The popularity of high-frequency trading has been on the rise lately, partially because of “Flash Boys,” a new book by Michael Lewis. In this article, we will explain (in layman’s terms) what high-frequency trading is, how it works, and why small investors can benefit from it.
The first step will be to imagine a market with a number of small, individual investors. After that, we will see how large institutional investors can affect the market. The third step is to examine high-frequency trading, and after that, we will explain how it affects small investors.
Let’s imagine a regular stock. Its price is somewhat stable, and there is a multitude of small trades. Some traders have gained a bit of profit from it, but now they believe its price is a bit high. Others saw the results and decided to invest in it.
Some traders have been keeping an eye on it, and now, they finally have enough money to invest in it. Meanwhile, others are perfectly happy with it (they already own it), but they are in desperate need of cash. So, overall, the stock’s price seems steady, and there are many buy and sell orders coming.
But, what if some of the small investors were actually large institutional traders? They take the same actions – they buy and sell – but the quantity is different. A pension fund or a large mutual fund might make an order, but it will buy a million shares instead of a hundred. Likewise, they also sell big when they decide to remove certain stocks from their portfolios.
During the day, the large investors make orders, thus creating a lumpy pattern. But, in that case, we cannot notice a certain trend. Instead, the market goes either up or down, depending on the institutional order moves. It will require quite a bit of time to get the price back to the underlying trend line.
So, who are HF traders? They are people who are trying to profit from price fluctuations, which are caused by large institutional investors. As soon as a mutual fund sells 1,000,000 shares, the price of the stock plummets. When that happens, HFTs jump at the opportunity. They want to buy the shares at a low price and sell them later when they regain their normal price.
If, however, a pension fund purchases 2,000,000 shares, those same traders will want to short-sell the stock. Thus, they might be able to profit from the sale.
Short selling is a technique that requires you to ask a stockbroker to borrow the shares. Then, you can sell them and later purchase the stock so that you can give back the shares to the stockbroker.
So, to understand HFTs, you must remember one thing. When the price surpasses a trend, the HTF will sell. Meanwhile, if it goes below it, that trader will consider buying. If they are successful at it, there aren’t many deviations. In any case, if there are some blips, they are usually short-lived and small. Thus, the HFTs can combat price volatility and fluctuations.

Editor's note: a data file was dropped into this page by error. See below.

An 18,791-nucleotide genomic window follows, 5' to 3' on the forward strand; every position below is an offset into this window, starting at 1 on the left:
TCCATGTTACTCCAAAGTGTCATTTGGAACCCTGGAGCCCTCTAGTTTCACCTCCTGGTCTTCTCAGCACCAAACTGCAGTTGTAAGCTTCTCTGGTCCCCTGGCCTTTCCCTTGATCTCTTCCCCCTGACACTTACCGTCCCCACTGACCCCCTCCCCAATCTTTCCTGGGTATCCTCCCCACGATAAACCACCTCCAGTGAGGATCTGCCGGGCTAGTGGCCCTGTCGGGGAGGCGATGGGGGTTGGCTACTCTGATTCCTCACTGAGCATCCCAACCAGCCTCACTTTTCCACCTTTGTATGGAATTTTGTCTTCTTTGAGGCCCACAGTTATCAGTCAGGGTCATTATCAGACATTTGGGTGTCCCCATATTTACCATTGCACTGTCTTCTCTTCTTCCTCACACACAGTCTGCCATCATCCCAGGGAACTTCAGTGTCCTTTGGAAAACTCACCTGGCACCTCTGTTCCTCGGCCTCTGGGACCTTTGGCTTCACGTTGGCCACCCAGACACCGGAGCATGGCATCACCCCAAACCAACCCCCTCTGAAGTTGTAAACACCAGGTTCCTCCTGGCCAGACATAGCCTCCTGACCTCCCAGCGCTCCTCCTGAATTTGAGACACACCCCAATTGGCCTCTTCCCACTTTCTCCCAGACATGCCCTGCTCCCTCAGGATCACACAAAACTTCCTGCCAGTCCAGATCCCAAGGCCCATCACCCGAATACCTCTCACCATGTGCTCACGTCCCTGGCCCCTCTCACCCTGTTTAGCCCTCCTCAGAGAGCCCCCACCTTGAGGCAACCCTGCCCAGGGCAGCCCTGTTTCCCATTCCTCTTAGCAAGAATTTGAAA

Even though this explanation is rather simple, it’s vital to know that there is more to it than meets the eye. For starters, HFTs are quite common, and if you are not fast enough, some other trader will profit from an opportunity you missed.
In addition, they cannot just follow one particular stock. Nowadays, HFTs are crunching an incredible amount of data about stocks, futures, options, bonds, and commodities. But, they cannot let themselves be caught by surprise. Thus, it’s crucial to evaluate every blip correctly, and they also have to be fast. If there’s a downward trend in the whole stock market, the trader would have to buy a multitude of various stocks – and then watch the prices plummet even further.
In the past, it was easier to trade like this. The HFTs had to be fast in order to capture all the trades. However, today there is far more competition. But, they aren’t competing against institutional or individual investors. They are actually trying to beat other HFTs.
So, how does this all impact small investors? Well, there’s always a chance you’ll be unlucky. You can place a buy or sell order, and it can go either way. It may be a downward deviation or even an upward blip. But, are you really going to risk it? Probably not. You would want to take advantage of the underlying trend price.
Furthermore, you have to consider the bid-ask spread. When there’s too much volatility regarding the stock price, the spread will be wider. The “bid” is the price investors are going to sell shares at. Meanwhile, the “ask” is the opposite – the price they have to pay for the shares.
HFTs are there to narrow that spread. They do that by giving protection to the market makers and letting them hold their positions. Hence, without them, your trading costs would rise or stay the same. Instead, they get lower.
Yes, high-frequency trading could be interpreted as mysterious and secretive. But, you cannot say that it’s all bad. Without it, the market wouldn’t be as efficient as it is, and small investors (those who trade whenever they want during the day) would probably fail.
Nevertheless, there’s no need to feel sorry for them. After all, HFTs have made a lot more money than you.